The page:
French health authority recommends autumn Covid vaccine campaign

France's health regulator has called for an autumn Covid-19 vaccination campaign for at-risk groups, putting the Covid vaccine on a similar footing the the flu shot, which is administered annually to certain groups.

French health authority recommends autumn Covid vaccine campaign
A man receives a dose of a vaccine against Covid-19 near Marseille. (Photo by CLEMENT MAHOUDEAU / AFP)

France’s health authority, the Haute autorité de Santé (HAS) released its recommendations for 2023, and advised an autumn vaccination campaign against Covid-19 for persons at-risk of developing a severe form of the disease.

It recommends that an autumn Covid vaccine campaign be run alongside the seasonal flu vaccine drives, targeting people at risk from Covid – over 65s, people with long-term illnesses or conditions and pregnant women. 

The recommendation is that the most vulnerable individuals – including immunocompromised people, those aged over 80 years old, and those at very high risk of contracting Covid-19 – could be offered another booster in the spring depending “on the state of their health and their level of vaccine protection”.

French health authorities also clarified that there should be at least six months between doses, and that it will be the bivalent mRNA vaccines (ex Pfizer and Moderna) which will be prioritised.

The HAS can only issue recommendations, any final decision is up to the government.

Nevertheless, immunologist, Stéphane Paul, told Le Parisien: “I think that we will go for an annual vaccination for at-risk populations”, an idea that has already been recommended in other parts of the world, including in England.

Current Covid-19 recommendations in France

As of February 1st, France relaxed some of its Covid-19 rules, as it brought an end to compulsory isolation for those who test positive for the virus.

On February 15th, the country also dropped the requirement that those travelling from China to France present a negative test taken 48 hours before the flight to board the plane.

READ MORE: What Covid rules and recommendations remain for visiting France?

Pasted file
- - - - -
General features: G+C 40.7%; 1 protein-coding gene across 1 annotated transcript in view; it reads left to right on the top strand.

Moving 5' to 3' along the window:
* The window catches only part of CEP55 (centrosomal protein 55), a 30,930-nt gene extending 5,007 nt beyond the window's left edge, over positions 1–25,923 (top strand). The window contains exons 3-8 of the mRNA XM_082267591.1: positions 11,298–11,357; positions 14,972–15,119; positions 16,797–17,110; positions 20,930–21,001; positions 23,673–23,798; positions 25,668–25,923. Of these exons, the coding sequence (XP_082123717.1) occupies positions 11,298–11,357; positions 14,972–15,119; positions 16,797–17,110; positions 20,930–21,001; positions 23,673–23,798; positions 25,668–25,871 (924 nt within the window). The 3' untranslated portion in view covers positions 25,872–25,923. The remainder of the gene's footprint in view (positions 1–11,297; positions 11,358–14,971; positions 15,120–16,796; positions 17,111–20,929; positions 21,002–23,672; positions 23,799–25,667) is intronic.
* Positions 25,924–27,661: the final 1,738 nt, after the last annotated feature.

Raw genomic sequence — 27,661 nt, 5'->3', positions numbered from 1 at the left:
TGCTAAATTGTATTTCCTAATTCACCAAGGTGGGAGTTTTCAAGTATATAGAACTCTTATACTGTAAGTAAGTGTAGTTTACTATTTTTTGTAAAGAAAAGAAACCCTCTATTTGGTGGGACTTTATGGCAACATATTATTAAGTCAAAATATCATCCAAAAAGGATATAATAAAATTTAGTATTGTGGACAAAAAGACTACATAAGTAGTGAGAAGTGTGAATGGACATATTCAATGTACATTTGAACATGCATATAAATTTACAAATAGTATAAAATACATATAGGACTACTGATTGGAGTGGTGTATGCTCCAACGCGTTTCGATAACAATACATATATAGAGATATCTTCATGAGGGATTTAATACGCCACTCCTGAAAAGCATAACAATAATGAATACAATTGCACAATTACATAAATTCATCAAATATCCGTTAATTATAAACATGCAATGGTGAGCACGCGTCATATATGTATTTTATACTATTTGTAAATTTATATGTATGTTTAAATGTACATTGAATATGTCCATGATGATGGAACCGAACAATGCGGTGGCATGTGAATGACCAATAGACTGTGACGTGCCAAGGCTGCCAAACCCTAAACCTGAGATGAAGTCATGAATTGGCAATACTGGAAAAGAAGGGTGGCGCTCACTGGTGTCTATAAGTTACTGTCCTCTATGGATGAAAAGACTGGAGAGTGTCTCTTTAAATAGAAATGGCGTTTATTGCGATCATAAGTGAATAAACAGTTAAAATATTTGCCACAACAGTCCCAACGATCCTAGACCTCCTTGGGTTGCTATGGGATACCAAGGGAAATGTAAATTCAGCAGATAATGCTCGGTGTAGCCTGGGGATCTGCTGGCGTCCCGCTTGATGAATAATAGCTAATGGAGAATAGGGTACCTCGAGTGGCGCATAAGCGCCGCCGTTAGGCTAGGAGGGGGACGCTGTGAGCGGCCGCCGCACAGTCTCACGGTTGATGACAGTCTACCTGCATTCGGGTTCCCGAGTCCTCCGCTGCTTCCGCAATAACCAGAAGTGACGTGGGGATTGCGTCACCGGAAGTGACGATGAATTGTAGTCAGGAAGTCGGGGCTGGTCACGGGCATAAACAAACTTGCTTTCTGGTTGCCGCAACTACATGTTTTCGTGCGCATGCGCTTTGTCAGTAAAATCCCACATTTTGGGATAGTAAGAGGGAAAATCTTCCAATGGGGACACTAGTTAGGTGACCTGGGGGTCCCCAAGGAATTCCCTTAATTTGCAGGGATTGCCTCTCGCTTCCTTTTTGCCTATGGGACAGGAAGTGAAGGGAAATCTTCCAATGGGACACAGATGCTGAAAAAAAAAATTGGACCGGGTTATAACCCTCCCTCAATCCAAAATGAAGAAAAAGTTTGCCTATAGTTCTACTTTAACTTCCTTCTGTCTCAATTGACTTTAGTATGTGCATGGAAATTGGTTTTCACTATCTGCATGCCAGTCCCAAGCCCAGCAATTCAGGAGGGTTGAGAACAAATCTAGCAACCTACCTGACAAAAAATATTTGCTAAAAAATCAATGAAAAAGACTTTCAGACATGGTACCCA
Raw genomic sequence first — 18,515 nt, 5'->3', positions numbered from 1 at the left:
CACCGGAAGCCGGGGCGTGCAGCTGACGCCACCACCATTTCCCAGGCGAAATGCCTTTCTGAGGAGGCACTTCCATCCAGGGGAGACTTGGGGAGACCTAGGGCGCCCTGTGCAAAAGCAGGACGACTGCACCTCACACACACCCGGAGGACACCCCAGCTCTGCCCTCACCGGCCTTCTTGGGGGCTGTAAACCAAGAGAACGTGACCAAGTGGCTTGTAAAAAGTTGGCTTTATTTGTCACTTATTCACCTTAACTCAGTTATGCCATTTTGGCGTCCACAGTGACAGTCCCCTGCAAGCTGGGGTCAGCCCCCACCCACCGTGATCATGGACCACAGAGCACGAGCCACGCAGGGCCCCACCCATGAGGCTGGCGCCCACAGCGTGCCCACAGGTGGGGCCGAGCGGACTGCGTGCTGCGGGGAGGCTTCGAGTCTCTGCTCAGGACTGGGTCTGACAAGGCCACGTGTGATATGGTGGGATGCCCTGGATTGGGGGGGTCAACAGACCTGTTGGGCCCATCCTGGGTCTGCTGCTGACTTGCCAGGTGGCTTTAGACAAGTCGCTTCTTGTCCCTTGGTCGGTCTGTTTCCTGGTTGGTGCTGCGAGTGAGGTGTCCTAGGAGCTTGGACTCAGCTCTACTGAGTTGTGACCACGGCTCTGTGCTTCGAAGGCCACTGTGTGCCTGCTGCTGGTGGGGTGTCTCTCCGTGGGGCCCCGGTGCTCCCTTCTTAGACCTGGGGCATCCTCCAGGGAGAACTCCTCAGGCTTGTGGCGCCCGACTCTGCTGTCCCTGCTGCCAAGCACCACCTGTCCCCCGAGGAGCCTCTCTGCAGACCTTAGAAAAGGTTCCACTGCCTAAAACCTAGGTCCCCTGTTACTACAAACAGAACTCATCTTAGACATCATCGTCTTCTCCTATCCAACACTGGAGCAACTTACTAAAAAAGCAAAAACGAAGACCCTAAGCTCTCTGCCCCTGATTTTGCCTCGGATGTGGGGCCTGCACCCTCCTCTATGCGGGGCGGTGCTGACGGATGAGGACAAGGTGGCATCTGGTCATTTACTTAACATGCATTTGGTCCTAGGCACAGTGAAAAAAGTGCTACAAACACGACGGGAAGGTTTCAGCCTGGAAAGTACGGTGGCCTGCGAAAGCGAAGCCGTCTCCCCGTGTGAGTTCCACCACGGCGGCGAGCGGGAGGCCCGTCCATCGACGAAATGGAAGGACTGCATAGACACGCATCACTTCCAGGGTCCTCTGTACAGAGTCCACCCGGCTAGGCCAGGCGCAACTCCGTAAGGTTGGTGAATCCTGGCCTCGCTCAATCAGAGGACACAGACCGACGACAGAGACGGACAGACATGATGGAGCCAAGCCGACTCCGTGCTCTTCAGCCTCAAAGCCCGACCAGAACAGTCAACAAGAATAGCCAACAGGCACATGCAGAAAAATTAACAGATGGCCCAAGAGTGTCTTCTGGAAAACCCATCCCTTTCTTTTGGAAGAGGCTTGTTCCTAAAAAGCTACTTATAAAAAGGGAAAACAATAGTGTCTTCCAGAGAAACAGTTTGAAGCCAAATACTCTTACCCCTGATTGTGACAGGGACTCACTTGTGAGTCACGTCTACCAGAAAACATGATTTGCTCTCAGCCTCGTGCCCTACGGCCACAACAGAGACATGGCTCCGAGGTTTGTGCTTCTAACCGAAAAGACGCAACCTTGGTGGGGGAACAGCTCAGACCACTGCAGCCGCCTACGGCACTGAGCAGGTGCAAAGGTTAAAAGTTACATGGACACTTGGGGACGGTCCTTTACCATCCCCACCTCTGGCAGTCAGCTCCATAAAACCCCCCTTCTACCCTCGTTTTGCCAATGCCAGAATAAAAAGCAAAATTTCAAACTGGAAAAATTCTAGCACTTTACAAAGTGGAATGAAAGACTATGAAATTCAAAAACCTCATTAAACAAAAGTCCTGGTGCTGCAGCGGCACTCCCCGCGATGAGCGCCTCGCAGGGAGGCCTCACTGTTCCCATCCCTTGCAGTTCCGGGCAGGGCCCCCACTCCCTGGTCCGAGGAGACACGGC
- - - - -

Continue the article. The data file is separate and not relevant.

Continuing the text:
This means that, as of February 2023, there are no Covid-related restrictions on arrivals into France from any country.

Masks remain ‘strongly recommended’ on public transport but are not compulsory anywhere in the country, with the exception of certain healthcare settings. 

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French pharmacies licensed to give vaccines without prescription

French pharmacists will now be able to administer more types of vaccine without a prescription, in a move aimed at making it easier to access vaccination.

French pharmacies licensed to give vaccines without prescription

The government has been gradually expanding the role of French pharmacists when it comes to vaccinations – in an effort to streamline the process and make it easier for people to get the shots they need.

Previously, people needed to visit their doctor to get a prescription for the vaccine, go to the pharmacy and get the vaccination itself and then in some cases return to the doctor to get the vaccine injected.

The government previously simplified this system to allow pharmacists to administer the injection, but they will now be able to administer 10 common vaccines without the need for a doctor’s prescription – making a one-stop-shop for vaccinations and saving time for both patients and doctors.

The expansion of the pharmacists’ role began in 2019 when the seasonal flu vaccination campaign was expanded to pharmacies, allowing people to go to their local pharmacy on a walk-in basis and get their shot without a prescription.

During the pandemic pharmacists were also allowed to administer the Covid vaccine (and subsequent booster shots) to anyone who wanted it without the need for a prescription.

Now this has been expanded again to also cover common childhood vaccines.

Since a decree published on August 9th, the following vaccines have been available from pharmacists without prescription, for people aged 11 and over. Under 11s will still require a prescription – or can get the standard childhood vaccines from a doctor, nurse or midwife.

  • Diphtheria
  • Tetanus
  • Polio
  • Seasonal flu
  • Covid-19
  • Measles
  • Mumps
  • Rubella
  • Chickenpox
  • Human papillomavirus (HPV) – the vaccination that prevents the infection that is the most common cause of cervical cancer

Other vaccines, including pre-travel vaccines such as yellow fever or hepatitus still require a visit to the doctor to get a prescription.

The standard cost for vaccines in a pharmacy is €7.50 if you have a doctor’s prescription or €9.60 without prescription, and if you have a carte vitale 65 percent of that cost will be reimbursed in most cases. If you have a mutuelle, in most cases that will reimburse the remaining cost.

This year the seasonal flu and Covid vaccine booster campaigns will both be run in the autumn, although precise details including the start date of the campaigns have not yet been released. 

For the seasonal flu shot people in high risk groups including the elderly, pregnant women and those with chronic medical conditions will receive an invitation to get their vaccine, which is free.

Those who do not fall into any of the high-risk groups can still get the vaccine from their pharmacy at a slightly later date, but will have to pay for it. Last year the cost of the vaccine was €8. 

Some pharmacies offer vaccines on a walk-in basis while others require to make an appointment in advance. Appointments can usually be made in store, by phone or via the medical app Doctolib.